Many homogenizer manufacturers use a high-pressure pump that is built into a cumbersome casing with motor and belted connection. Attached to the outside of this clunky shell is a spring-loaded variable mixing valve that functions like a relief valve, generating back -pressure. This spring-loaded valve mixing concept allows for some variability as the spring continuously opens and closes, albeit unnoticeable to the naked eye. This variability leads to variable results which then requires higher and higher pressures to make emulsions.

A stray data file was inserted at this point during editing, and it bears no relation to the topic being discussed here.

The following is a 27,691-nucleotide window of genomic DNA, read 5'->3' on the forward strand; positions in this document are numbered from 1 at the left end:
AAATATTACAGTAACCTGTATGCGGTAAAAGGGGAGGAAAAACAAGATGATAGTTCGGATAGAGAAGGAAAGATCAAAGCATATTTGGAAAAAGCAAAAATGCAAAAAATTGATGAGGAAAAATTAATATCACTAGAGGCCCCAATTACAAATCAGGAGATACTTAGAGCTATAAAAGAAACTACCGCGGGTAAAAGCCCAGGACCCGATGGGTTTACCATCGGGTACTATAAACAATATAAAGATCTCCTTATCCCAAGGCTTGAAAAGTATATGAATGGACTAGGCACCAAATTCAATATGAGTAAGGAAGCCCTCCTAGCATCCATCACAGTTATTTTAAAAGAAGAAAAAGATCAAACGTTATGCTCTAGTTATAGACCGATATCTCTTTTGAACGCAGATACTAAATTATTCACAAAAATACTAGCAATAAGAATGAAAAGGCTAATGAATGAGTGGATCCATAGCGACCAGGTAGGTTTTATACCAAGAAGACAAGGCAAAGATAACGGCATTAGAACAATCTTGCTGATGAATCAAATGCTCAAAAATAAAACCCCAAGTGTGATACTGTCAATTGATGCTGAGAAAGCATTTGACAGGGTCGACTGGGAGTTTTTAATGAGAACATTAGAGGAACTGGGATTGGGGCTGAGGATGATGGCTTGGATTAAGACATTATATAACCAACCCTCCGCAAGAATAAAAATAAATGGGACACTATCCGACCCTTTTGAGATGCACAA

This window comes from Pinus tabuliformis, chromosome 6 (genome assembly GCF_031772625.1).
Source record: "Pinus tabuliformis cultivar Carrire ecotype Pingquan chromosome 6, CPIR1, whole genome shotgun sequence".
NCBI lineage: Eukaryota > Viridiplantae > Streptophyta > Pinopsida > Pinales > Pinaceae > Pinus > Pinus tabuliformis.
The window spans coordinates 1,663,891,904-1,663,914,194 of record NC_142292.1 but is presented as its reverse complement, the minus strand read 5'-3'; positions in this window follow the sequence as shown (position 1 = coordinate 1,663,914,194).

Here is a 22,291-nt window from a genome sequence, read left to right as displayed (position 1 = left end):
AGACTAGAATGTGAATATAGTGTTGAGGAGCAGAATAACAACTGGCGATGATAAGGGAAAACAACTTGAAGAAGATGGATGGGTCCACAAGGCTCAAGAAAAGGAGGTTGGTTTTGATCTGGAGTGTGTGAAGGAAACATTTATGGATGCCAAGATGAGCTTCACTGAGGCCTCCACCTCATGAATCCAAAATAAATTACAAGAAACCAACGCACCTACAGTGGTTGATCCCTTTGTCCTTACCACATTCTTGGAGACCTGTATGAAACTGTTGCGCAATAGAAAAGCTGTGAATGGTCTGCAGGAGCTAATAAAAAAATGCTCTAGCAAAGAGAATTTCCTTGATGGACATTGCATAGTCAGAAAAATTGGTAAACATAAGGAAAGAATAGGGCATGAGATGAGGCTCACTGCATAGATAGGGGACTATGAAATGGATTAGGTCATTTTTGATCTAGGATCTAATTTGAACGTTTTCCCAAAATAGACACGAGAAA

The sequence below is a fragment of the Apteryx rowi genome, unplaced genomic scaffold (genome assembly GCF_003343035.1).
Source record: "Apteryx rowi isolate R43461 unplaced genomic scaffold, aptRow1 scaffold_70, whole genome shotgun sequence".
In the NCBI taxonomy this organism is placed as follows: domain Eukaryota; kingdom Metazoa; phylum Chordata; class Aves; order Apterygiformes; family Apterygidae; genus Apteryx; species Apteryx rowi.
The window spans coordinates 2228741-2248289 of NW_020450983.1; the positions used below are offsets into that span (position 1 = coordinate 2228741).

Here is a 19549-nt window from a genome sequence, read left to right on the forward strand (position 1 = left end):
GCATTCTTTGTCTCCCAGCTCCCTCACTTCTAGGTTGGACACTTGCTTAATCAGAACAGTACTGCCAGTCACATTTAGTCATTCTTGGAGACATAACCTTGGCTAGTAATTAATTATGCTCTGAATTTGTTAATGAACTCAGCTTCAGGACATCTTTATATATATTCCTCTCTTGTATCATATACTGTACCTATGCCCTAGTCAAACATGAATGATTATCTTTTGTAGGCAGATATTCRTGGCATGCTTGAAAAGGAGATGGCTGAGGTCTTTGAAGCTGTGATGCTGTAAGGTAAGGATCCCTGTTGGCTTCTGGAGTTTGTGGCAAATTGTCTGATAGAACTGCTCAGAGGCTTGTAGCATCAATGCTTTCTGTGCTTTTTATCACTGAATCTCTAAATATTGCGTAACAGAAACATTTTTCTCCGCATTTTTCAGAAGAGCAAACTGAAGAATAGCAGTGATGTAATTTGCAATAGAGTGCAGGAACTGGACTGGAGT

Other homogenizer designs tend to be of the rotor-stator high shear type that rely on mechanical shear to homogenize and given the fact that you can only turn something so fast, there are limits to its effectiveness. These types are also difficult to scale up because you quickly see that RPM and horsepower start to become your enemy as the amount of material you need to process increases.